Speak (not) of the devil?

Christian Today runs the story of those potential changes to the baptism liturgy for the Church of England that I have reflected upon for Church Society

Recently (February 2015) the debate went to General Synod and discussion ensued regarding whether references to sin and the devil are appropriate against the backdrop of a modern, western, twenty-first century, enlightened, rationale.

Are we to accommodate the liturgy to the context we find ourselves in?

Ruth Gledhill describes how the 'Bishop of Truro, Timothy Thornton, said the new baptism texts were being drafted because of concerns that the present services were too "complex and inaccessible" to non-churchgoers.'

I am not sure that this is really the case. 

Surely people are able to use their minds to conceive of ideas in the liturgy. I prepare candidates of all ages and have rarely come across a person misunderstanding the imagery of drowning to the old identity and rising to the new, putting on armour to stand valiantly against all that the world and sin and the devil throws at us. 

In fact, it is just this kind of language that we should be safeguarding. 

On Monday I spoke on Premier radio about the feminisation of the church. Many commentators on such a phenomenon describe how a gospel without power, without the language of radicalism, battle and armour, without the sense of revolution and counter-culturalism; without that sense of having something very real for which to contest, is perhaps one of the reasons behind the church's hemorrhaging men.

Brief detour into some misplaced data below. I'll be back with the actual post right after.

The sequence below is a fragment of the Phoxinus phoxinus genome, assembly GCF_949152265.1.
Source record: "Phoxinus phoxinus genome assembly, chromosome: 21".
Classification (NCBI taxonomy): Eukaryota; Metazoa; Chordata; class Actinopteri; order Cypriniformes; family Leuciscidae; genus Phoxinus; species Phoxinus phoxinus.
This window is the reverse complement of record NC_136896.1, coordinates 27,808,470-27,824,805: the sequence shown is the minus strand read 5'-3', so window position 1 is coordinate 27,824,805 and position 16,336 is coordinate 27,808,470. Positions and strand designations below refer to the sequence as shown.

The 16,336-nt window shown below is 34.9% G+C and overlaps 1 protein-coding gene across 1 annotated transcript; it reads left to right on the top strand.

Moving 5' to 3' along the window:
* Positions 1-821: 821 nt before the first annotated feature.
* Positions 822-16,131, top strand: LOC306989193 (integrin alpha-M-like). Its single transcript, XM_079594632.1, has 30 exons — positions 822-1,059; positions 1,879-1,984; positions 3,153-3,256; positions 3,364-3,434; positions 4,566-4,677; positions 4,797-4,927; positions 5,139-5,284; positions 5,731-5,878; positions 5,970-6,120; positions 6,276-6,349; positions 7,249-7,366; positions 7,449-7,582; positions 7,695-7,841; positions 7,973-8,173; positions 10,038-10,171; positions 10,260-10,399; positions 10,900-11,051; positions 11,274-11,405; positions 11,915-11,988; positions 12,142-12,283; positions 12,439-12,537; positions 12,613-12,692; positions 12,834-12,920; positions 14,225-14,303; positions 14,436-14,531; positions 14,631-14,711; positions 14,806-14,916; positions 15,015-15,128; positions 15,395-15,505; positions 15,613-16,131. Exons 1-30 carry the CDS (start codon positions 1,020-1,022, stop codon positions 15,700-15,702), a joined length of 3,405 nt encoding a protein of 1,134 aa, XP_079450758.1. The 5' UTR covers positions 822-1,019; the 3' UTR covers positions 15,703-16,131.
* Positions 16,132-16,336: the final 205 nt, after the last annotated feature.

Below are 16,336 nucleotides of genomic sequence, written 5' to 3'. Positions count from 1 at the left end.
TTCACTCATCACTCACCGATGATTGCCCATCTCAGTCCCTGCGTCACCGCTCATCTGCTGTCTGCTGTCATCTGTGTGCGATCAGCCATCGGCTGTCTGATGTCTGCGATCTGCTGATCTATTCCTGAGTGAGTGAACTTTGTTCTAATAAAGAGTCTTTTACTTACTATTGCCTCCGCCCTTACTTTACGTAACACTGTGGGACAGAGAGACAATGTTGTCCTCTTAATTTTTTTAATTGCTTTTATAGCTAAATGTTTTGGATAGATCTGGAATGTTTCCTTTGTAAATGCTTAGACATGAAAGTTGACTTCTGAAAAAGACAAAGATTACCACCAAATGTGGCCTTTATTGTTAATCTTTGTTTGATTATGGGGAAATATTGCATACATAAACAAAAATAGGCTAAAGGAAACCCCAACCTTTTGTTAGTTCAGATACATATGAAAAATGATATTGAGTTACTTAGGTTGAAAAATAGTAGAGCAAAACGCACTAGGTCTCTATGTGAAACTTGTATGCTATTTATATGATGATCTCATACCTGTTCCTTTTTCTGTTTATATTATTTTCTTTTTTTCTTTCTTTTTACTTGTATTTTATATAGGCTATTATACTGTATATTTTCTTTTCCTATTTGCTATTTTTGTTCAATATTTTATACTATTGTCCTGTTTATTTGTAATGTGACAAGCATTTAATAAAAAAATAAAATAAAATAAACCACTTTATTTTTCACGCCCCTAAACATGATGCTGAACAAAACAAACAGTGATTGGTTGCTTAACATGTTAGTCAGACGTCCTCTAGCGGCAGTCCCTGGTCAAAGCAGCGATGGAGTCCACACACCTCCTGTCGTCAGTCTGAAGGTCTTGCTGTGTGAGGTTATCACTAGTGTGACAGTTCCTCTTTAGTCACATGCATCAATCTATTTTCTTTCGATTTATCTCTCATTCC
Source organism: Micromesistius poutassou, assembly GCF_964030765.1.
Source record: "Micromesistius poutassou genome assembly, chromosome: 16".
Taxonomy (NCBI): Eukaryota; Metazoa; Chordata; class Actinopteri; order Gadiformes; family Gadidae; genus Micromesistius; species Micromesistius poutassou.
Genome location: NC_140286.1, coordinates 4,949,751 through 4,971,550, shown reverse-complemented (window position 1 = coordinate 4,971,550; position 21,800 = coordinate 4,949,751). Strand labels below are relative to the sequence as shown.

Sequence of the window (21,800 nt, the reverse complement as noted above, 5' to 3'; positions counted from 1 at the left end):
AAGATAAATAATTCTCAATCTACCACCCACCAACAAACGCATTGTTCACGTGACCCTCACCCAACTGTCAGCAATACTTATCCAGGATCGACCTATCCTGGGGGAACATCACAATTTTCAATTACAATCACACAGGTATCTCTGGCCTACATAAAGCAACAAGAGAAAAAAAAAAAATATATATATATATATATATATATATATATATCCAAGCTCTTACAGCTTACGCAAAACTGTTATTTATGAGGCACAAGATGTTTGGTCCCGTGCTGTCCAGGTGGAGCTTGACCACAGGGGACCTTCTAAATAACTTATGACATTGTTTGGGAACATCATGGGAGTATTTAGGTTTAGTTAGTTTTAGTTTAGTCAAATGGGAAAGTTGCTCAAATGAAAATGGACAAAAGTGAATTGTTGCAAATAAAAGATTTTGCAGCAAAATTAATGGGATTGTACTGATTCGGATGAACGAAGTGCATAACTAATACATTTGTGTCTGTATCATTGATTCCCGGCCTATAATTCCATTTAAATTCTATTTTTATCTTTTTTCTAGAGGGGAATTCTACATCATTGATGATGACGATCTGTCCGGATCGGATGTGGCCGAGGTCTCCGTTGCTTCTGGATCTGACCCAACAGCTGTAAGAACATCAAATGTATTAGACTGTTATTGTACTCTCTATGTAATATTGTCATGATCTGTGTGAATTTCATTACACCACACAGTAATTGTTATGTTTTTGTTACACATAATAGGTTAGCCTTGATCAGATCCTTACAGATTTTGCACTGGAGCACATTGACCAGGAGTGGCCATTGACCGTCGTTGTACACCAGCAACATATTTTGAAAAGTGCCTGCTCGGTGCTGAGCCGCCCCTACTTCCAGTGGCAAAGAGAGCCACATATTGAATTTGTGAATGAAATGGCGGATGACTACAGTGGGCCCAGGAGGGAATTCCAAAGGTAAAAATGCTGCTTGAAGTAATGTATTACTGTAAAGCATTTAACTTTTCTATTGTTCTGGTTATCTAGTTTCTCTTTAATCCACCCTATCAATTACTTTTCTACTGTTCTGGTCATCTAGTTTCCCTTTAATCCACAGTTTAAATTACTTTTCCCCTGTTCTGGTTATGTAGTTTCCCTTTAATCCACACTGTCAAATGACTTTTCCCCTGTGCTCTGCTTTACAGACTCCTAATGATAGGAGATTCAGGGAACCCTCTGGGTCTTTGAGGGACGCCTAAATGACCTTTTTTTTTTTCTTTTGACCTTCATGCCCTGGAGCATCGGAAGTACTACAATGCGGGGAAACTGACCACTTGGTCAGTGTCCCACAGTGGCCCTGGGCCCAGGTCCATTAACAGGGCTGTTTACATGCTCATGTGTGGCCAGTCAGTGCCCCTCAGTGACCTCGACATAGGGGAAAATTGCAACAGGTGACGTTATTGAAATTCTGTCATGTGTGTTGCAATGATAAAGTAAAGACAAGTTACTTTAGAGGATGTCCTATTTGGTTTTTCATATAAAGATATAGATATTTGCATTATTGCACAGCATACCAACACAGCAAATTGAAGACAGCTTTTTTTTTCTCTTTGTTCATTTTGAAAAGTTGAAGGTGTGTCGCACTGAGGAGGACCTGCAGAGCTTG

The over-emotionalism of songs that require participators to call on a Jesus whom they are desperate for, in love with and can not breathe without, is doing little to keep men in the pews.

Instead the daring and adventurous, the black and white real language of the baptism rite is an important way to counteract this phenomenon of a church that leaks men. I wrote about the importance of the retention of radical language in the baptism rite when I knew that baptism-lite was being tested in a few parishes. I draw your attention again to my thoughts over at Crossway magazine and ask you to consider whether in the continual adaptation of our liturgies to contemporary culture's social mores we might be in very grave danger of completely changing the gospel message to placate the god of our times: a kind of political correctness gone mad.

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